But how long do you have to work in multiple styles to have gallerists understand that your oeuvre is actually trios oeuvres?

      I’ve received awards for all three styles I work in. The third style is a mash-up of the first two… but I continue to work in all three.

      Each work done in one style, can pollinate work in the other two styles. Though you might not like the criticism, your box you operate out of (gallery) limits your ability to market work from a multi-talented artist. Only one style may match the coherency of your offerings to the public.

      So keep that gallery model, but modify the assertion of consistency. If I can produce three bodies of work, consistent to each style, with the only commonality being the signature; I’m glad to be exclusively represented by your gallery in that style… but, understand I will market the other two to other venues which those styles mesh with.

      Your gallery model does not allow an artist to be a polymath. Please recognize that this is a distinct possibility/reality.

      My question to you is: will you feel cheated or betrayed if I only market one style to you and market the others in a different market?

  12. I don’t know why I create? It’s just a part of life…always hung out with other creative kid’s so different there was no place for us to go as adults except the many motion picture arts. Had the privilege of working with le creme de la creme of the visual and performing arts…
    Paul once told us kid’s just starting out our careers, “always do your best regardless of whether you are sweeping the floor or any other task life presents”
    So I enjoy the information shared here and root you all to continue to do you best work because it is in you…

  13. Hi Jason, just have to say love your blog and what you have been doing. I would love to help I am a graphic designer I studied visual communications and worked in advertising and marketing for many years. Gave up my job and for over 3 years I was an art gallery director on ships. I now have a marketing company and I will say I am guilty when it comes to marketing my own social media because I am working on other companies marketing, but my website gets a lot of traffic and I am selling my prints! I would love to design and help other artist market their work. Please use my marketing company we a hear to help. Please visit my website http://www.mariegarcia.net. Please contact me re any questions.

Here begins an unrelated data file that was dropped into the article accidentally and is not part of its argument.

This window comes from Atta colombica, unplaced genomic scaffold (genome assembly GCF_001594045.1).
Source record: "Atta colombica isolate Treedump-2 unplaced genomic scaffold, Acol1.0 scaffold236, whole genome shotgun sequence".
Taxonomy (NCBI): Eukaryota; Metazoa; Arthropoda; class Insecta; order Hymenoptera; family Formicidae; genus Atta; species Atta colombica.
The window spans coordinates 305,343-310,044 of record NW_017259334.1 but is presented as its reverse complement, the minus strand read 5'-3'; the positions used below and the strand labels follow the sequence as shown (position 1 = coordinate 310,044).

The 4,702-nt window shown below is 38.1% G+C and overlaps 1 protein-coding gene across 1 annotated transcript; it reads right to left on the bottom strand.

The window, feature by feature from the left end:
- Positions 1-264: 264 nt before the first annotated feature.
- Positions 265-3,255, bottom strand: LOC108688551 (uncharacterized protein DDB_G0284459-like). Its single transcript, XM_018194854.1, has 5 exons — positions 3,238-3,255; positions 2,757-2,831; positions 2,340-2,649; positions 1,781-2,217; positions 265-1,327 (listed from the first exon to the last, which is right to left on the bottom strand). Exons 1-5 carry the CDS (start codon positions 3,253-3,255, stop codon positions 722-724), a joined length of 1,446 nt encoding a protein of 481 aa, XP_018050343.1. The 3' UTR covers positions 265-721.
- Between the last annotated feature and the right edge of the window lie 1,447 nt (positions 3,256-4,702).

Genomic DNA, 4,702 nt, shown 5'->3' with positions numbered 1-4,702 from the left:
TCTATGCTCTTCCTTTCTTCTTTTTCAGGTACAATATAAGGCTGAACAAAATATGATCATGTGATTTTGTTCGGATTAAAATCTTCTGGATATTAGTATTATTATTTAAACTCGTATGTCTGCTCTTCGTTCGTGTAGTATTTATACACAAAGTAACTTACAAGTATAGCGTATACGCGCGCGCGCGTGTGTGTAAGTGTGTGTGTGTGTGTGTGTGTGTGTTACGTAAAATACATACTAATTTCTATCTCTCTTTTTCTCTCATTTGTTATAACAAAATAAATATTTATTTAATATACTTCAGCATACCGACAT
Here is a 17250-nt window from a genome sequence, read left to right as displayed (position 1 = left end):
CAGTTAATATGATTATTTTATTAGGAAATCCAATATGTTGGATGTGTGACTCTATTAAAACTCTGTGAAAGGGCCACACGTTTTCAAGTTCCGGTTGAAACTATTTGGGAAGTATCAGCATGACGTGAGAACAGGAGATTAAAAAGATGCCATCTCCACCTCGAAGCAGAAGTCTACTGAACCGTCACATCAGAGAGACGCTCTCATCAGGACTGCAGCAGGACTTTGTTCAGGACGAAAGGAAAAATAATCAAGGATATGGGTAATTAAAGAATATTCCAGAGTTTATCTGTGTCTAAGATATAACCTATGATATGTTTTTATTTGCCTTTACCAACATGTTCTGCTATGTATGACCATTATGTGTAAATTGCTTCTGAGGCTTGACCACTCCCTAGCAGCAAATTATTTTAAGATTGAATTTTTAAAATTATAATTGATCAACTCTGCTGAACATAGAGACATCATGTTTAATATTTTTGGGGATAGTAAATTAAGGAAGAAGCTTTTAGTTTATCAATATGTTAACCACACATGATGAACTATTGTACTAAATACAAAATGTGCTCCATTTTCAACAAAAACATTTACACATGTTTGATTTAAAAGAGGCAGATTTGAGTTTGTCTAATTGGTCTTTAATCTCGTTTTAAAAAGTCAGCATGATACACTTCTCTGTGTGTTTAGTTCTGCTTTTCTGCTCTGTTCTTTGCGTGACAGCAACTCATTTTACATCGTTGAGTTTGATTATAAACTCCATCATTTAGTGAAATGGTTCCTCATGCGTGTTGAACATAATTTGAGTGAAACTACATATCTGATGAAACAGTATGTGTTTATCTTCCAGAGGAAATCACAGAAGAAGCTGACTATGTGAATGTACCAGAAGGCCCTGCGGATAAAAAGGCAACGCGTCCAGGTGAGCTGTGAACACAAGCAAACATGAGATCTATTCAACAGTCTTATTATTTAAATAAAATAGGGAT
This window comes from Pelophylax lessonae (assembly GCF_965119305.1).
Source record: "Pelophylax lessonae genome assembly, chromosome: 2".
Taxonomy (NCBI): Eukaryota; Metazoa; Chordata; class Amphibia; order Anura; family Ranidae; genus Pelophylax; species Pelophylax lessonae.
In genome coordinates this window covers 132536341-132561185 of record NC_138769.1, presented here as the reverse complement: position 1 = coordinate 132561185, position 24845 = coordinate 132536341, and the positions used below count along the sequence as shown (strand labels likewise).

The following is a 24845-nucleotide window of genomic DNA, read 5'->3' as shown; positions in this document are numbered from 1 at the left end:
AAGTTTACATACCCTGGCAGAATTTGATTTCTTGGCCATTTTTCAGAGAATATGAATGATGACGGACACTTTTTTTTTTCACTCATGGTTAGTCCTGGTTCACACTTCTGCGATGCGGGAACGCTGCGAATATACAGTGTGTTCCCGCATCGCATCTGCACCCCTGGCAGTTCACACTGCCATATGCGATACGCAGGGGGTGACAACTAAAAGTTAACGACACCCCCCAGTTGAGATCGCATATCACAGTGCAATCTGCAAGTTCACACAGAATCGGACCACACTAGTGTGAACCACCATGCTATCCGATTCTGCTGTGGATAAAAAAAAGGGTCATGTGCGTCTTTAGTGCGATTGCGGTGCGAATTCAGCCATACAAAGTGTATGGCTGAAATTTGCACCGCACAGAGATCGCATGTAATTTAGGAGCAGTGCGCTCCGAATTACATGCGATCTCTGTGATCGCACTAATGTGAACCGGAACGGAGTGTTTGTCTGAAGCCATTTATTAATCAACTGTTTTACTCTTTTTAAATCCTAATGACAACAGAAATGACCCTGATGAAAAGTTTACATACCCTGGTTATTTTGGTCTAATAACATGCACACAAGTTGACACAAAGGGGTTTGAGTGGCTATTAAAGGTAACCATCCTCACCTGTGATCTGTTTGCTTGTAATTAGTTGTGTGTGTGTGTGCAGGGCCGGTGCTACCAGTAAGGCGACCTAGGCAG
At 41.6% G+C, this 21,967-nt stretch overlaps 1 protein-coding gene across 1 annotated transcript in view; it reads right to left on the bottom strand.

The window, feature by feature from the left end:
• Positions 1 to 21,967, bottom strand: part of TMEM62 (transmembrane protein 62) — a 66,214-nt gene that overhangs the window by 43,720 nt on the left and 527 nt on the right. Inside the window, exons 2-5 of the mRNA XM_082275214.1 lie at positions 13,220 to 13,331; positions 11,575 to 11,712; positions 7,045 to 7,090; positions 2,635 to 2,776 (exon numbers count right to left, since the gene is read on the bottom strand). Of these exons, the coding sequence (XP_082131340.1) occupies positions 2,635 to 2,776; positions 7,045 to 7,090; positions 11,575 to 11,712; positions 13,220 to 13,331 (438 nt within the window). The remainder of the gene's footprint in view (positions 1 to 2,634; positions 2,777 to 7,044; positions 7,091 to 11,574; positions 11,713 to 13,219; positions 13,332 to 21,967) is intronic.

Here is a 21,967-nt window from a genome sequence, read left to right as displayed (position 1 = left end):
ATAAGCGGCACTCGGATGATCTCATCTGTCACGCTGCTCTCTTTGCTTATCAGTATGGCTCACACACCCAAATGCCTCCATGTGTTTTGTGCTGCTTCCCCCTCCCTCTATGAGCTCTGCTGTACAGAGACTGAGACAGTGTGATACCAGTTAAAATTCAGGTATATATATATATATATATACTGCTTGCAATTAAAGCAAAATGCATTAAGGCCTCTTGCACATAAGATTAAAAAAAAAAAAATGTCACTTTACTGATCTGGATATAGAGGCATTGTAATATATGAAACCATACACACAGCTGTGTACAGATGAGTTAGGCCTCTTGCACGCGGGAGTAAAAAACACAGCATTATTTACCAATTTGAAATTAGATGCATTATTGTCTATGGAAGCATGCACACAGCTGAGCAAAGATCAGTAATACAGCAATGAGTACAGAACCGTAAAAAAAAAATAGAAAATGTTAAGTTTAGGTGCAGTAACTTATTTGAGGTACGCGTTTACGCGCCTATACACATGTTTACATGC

14. Hello Jason,
    This is my first comment so let me first thank you for the great work of helping artists that you do with your blogs! I tried different sources of marketing advice but settled down with your blogs – they are the best! And your book Starving to Successful is on its way to Vancouver 🙂
    It took me years to answer the questions above. I have been making art since I was a little kid: intuitively and without thinking. So when people would ask me those questions I would get frustrated and stressed because I did not know what to answer: I make art cause I like making it??! My friends tried to help but it sounded alien. Then I tried to solve the mystery by writing conceptual formal statements which again had nothing to do with who I am and what I do. I felt trapped and sad. One day I was at a business workshop and we were asked to write our WHY we do what we do by starting from our early childhood. I remember crying a lot doing that excersise – all the answers were there! And many were painful. So you see, I had to remember myself as a little kid to figure out what I do and why. I posted this WHY story on my website cause it explains my art better than any essay. After that I came up with a logo easily. And a short home page statement. Since then I have been receiving a very positive feedback from people who say that I have a unique brand and a great logo. And I totally agree with you – market won’t see you unless you see (know) yourself well. Thank you very much again and looking forward to new blogs! P.s. my website is http://www.anyutastudio.com It is always in progress but the core branding is there already.